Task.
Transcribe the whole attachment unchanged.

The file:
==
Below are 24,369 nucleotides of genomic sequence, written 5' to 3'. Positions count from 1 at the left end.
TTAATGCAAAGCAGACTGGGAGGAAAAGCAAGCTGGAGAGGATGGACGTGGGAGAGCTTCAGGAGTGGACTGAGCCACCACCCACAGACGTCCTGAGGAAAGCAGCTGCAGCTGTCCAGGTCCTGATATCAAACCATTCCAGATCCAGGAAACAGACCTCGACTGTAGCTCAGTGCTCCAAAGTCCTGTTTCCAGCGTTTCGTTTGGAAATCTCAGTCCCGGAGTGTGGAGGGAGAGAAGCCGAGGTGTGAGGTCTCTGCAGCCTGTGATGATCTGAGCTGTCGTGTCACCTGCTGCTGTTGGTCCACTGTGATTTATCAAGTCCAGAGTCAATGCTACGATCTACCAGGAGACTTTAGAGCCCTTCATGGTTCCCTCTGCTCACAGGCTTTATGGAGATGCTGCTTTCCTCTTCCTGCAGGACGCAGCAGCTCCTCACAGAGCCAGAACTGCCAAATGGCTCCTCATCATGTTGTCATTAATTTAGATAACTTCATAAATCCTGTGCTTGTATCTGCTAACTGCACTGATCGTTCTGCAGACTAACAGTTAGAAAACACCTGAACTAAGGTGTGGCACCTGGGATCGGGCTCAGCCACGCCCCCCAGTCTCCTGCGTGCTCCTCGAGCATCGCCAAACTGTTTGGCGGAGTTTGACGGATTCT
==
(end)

Below are 24,369 nucleotides of genomic sequence, written 5' to 3'. Positions count from 1 at the left end.
TTAATGCAAAGCAGACTGGGAGGAAAAGCAAGCTGGAGAGGATGGACGTGGGAGAGCTTCAGGAGTGGACTGAGCCACCACCCACAGACGTCCTGAGGAAAGCAGCTGCAGCTGTCCAGGTCCTGATATCAAACCATTCCAGATCCAGGAAACAGACCTCGACTGTAGCTCAGTGCTCCAAAGTCCTGTTTCCAGCGTTTCGTTTGGAAATCTCAGTCCCGGAGTGTGGAGGGAGAGAAGCCGAGGTGTGAGGTCTCTGCAGCCTGTGATGATCTGAGCTGTCGTGTCACCTGCTGCTGTTGGTCCACTGTGATTTATCAAGTCCAGAGTCAATGCTACGATCTACCAGGAGACTTTAGAGCCCTTCATGGTTCCCTCTGCTCACAGGCTTTATGGAGATGCTGCTTTCCTCTTCCTGCAGGACGCAGCAGCTCCTCACAGAGCCAGAACTGCCAAATGGCTCCTCATCATGTTGTCATTAATTTAGATAACTTCATAAATCCTGTGCTTGTATCTGCTAACTGCACTGATCGTTCTGCAGACTAACAGTTAGAAAACACCTGAACTAAGGTGTGGCACCTGGGATCGGGCTCAGCCACGCCCCCCAGTCTCCTGCGTGCTCCTCGAGCATCGCCAAACTGTTTGGCGGAGTTTGACGGATTCT